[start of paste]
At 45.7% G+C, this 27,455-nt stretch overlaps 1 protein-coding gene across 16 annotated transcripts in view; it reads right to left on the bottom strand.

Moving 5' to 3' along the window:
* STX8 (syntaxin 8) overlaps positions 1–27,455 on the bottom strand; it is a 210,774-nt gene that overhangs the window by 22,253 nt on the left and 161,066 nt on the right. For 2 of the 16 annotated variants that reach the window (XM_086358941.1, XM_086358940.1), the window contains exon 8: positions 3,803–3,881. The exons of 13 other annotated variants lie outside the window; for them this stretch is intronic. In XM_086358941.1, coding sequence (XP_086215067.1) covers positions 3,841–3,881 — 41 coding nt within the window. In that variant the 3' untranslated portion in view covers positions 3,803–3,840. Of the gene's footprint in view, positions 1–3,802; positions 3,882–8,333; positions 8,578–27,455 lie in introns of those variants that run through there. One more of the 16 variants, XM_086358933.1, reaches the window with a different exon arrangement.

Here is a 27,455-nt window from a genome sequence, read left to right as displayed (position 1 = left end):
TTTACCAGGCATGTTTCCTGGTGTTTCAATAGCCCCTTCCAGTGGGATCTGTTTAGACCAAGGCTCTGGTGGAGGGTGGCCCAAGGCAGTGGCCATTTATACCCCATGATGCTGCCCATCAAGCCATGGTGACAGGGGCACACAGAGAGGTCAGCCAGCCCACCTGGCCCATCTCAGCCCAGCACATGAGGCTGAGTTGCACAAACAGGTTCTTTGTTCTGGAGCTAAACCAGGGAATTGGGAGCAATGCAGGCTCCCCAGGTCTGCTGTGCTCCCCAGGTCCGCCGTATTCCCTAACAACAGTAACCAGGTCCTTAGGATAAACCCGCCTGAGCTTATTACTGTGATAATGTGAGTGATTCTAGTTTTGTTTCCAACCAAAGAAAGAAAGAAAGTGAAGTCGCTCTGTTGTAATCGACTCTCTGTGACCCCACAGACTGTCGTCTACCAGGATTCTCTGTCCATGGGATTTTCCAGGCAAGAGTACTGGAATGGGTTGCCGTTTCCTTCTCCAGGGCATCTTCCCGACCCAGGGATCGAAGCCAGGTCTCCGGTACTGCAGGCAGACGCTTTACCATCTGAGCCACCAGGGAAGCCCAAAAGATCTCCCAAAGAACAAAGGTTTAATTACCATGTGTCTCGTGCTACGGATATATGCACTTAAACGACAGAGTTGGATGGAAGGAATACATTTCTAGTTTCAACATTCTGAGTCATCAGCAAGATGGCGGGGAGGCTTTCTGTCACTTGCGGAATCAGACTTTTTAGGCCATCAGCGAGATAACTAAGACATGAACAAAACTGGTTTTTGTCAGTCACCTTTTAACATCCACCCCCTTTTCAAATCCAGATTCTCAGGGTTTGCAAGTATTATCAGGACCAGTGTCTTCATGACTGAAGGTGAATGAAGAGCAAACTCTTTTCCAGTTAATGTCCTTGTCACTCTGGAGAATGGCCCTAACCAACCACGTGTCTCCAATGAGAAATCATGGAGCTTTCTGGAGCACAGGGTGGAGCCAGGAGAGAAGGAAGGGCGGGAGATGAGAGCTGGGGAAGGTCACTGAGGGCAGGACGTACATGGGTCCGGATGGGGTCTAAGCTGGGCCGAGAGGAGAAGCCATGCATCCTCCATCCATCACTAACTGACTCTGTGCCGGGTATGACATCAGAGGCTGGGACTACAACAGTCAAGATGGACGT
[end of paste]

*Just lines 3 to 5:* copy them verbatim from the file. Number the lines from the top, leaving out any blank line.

* STX8 (syntaxin 8) overlaps positions 1–27,455 on the bottom strand; it is a 210,774-nt gene that overhangs the window by 22,253 nt on the left and 161,066 nt on the right. For 2 of the 16 annotated variants that reach the window (XM_086358941.1, XM_086358940.1), the window contains exon 8: positions 3,803–3,881. The exons of 13 other annotated variants lie outside the window; for them this stretch is intronic. In XM_086358941.1, coding sequence (XP_086215067.1) covers positions 3,841–3,881 — 41 coding nt within the window. In that variant the 3' untranslated portion in view covers positions 3,803–3,840. Of the gene's footprint in view, positions 1–3,802; positions 3,882–8,333; positions 8,578–27,455 lie in introns of those variants that run through there. One more of the 16 variants, XM_086358933.1, reaches the window with a different exon arrangement.

Here is a 27,455-nt window from a genome sequence, read left to right as displayed (position 1 = left end):
TTTACCAGGCATGTTTCCTGGTGTTTCAATAGCCCCTTCCAGTGGGATCTGTTTAGACCAAGGCTCTGGTGGAGGGTGGCCCAAGGCAGTGGCCATTTATACCCCATGATGCTGCCCATCAAGCCATGGTGACAGGGGCACACAGAGAGGTCAGCCAGCCCACCTGGCCCATCTCAGCCCAGCACATGAGGCTGAGTTGCACAAACAGGTTCTTTGTTCTGGAGCTAAACCAGGGAATTGGGAGCAATGCAGGCTCCCCAGGTCTGCTGTGCTCCCCAGGTCCGCCGTATTCCCTAACAACAGTAACCAGGTCCTTAGGATAAACCCGCCTGAGCTTATTACTGTGATAATGTGAGTGATTCTAGTTTTGTTTCCAACCAAAGAAAGAAAGAAAGTGAAGTCGCTCTGTTGTAATCGACTCTCTGTGACCCCACAGACTGTCGTCTACCAGGATTCTCTGTCCATGGGATTTTCCAGGCAAGAGTACTGGAATGGGTTGCCGTTTCCTTCTCCAGGGCATCTTCCCGACCCAGGGATCGAAGCCAGGTCTCCGGTACTGCAGGCAGACGCTTTACCATCTGAGCCACCAGGGAAGCCCAAAAGATCTCCCAAAGAACAAAGGTTTAATTACCATGTGTCTCGTGCTACGGATATATGCACTTAAACGACAGAGTTGGATGGAAGGAATACATTTCTAGTTTCAACATTCTGAGTCATCAGCAAGATGGCGGGGAGGCTTTCTGTCACTTGCGGAATCAGACTTTTTAGGCCATCAGCGAGATAACTAAGACATGAACAAAACTGGTTTTTGTCAGTCACCTTTTAACATCCACCCCCTTTTCAAATCCAGATTCTCAGGGTTTGCAAGTATTATCAGGACCAGTGTCTTCATGACTGAAGGTGAATGAAGAGCAAACTCTTTTCCAGTTAATGTCCTTGTCACTCTGGAGAATGGCCCTAACCAACCACGTGTCTCCAATGAGAAATCATGGAGCTTTCTGGAGCACAGGGTGGAGCCAGGAGAGAAGGAAGGGCGGGAGATGAGAGCTGGGGAAGGTCACTGAGGGCAGGACGTACATGGGTCCGGATGGGGTCTAAGCTGGGCCGAGAGGAGAAGCCATGCATCCTCCATCCATCACTAACTGACTCTGTGCCGGGTATGACATCAGAGGCTGGGACTACAACAGTCAAGATGGACGT